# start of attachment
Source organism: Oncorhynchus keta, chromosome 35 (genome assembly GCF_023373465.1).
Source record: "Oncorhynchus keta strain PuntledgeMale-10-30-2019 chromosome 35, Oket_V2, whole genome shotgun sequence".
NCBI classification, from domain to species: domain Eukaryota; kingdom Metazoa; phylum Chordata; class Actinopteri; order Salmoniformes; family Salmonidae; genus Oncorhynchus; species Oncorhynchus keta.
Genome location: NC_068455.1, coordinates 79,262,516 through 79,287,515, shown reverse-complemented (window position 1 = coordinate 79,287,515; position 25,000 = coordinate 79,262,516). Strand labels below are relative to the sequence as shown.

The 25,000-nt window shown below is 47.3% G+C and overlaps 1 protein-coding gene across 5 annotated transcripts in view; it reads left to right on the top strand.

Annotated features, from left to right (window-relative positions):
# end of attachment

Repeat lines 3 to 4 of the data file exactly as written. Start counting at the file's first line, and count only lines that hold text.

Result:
NCBI classification, from domain to species: domain Eukaryota; kingdom Metazoa; phylum Chordata; class Actinopteri; order Salmoniformes; family Salmonidae; genus Oncorhynchus; species Oncorhynchus keta.
Genome location: NC_068455.1, coordinates 79,262,516 through 79,287,515, shown reverse-complemented (window position 1 = coordinate 79,287,515; position 25,000 = coordinate 79,262,516). Strand labels below are relative to the sequence as shown.